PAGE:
Big Data for a Higher Return on Luck

We all succeed for various reasons, luck included. We just never quite know when luck will strike. But we can be ready to respond and maximize its benefit. Big Data has its role in that plan.

In this video, UC Berkeley Management Professor Morten Hansen describes three traits leaders need to help their organizations thrive in times of chaos and uncertainty.

Taken together, they position outstanding leaders to “…get a higher return on their luck”.  New technology only accelerates this idea as Big Data, with it’s power to make sense of the larger environment as well as the enterprise, is a good luck gold mine.

1. Productive Paranoia

Bill Gates (institutionalize paranoia) and Andy Grove (Only the Paranoid Survive) are famous for this trait, which involves continually scanning the environment for threats and being prepared to meet them.  Leaders using Big Data have an advantage here.  Not only can they see a much wider view of their environment, but they also get a much more up to date picture of that environment.  In a rapidly changing world, this can be the difference between those who thrive and those that miss the strategic inflection point.

Quick example from my neck of the woods in Orange County.  In the pre-housing-bust days of 2005-2007, there were a myriad of sources – blog posts, comments, tweets, stories, detectable fraud pointing to the coming mortgage meltdown.  It was well known (and widely discussed) that many of these loans would never be paid back to the point that people commonly used terms like “suicide financing” , NINJA (No Income, No Job or Assets) and “liar” to describe popular loan products.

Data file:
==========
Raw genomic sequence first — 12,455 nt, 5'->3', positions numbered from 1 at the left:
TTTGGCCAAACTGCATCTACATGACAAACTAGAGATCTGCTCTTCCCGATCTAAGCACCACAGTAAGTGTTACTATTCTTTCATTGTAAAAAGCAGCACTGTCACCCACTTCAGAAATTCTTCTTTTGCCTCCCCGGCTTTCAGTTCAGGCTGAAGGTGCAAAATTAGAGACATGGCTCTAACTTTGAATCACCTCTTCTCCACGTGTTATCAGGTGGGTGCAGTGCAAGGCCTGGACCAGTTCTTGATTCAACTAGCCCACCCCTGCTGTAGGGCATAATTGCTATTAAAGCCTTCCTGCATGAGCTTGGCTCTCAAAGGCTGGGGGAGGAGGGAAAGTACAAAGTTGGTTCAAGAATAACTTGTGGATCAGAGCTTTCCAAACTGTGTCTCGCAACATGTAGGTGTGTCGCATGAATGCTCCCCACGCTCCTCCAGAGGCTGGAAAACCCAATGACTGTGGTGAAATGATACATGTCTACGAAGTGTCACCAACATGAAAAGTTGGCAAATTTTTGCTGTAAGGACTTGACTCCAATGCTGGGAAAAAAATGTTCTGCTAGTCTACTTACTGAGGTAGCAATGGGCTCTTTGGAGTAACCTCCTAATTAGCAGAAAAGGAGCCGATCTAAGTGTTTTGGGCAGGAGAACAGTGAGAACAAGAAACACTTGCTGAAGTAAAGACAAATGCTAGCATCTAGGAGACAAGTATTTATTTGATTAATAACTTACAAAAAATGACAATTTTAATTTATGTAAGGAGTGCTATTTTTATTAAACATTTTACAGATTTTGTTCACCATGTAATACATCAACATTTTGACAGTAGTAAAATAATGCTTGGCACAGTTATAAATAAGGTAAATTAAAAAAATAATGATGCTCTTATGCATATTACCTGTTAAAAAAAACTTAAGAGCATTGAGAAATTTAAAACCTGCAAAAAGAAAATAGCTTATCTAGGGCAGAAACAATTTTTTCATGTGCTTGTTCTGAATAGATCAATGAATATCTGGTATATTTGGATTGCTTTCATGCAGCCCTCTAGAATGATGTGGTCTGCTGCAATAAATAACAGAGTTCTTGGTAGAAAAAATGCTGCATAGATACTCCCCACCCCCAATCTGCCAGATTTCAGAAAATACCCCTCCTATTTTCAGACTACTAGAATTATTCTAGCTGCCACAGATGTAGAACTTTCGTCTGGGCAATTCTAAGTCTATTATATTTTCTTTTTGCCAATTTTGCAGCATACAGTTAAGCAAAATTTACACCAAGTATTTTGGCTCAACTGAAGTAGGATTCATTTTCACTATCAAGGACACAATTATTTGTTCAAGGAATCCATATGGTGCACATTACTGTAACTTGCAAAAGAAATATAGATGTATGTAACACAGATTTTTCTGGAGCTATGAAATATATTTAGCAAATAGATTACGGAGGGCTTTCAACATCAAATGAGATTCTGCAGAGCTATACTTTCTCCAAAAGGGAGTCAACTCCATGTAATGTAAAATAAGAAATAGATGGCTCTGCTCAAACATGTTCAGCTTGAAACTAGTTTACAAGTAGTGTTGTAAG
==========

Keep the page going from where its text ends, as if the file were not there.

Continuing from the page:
All of this unstructured data failed to fit into the neatly defined schema of the Fed’s computers.  The watchdogs missed the strategic inflection point and their regulators never showed up in time to prevent a crisis. Paranoia and Big Data capabilities would have gone a long way.

Imagine if Blackberry better understood the consumer response to the iPhone in 2007…

2. Empirical Creativity

As uncreative as data sounds, Big Data is another matter. Managing the broad scope of data available in and out of the firewall, enterprises can run low-risk experiments to test new ideas.  Market testing on a grand scale without betting the farm. Wine recommendation engine VinoEno’s story in this week’s HBR is a great example of experimentation, open-mindedness and remarkable creativity.

3. Fanatical Discipline

Any organization trying to get seriously involved in analytics has to focus its energies on getting the best data, the freshest data, and then be completely OCD about maintaining its integrity. What worked today won’t necessarily work tomorrow and laziness will have a high price.

The visionary of the future is able to see their ‘entire’ environment, filter out the noise, see the ‘lucky events’ and react faster and more effectively than others.

People will call it luck, but it isn’t, really.


Categories: Data Analytics / Big Data, Disciplines, Strategy

Author:Tom Molyneux

A business process strategist with a focus on real-time event management.

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2 Comments on “Big Data for a Higher Return on Luck”

  1. May 31, 2012 at 10:11 am #

    Reblogged this on Fabless Labs.

  2. Jeanne Roué-Taylor
    May 31, 2012 at 10:22 am #

    Reblogged this on Fabless Labs.

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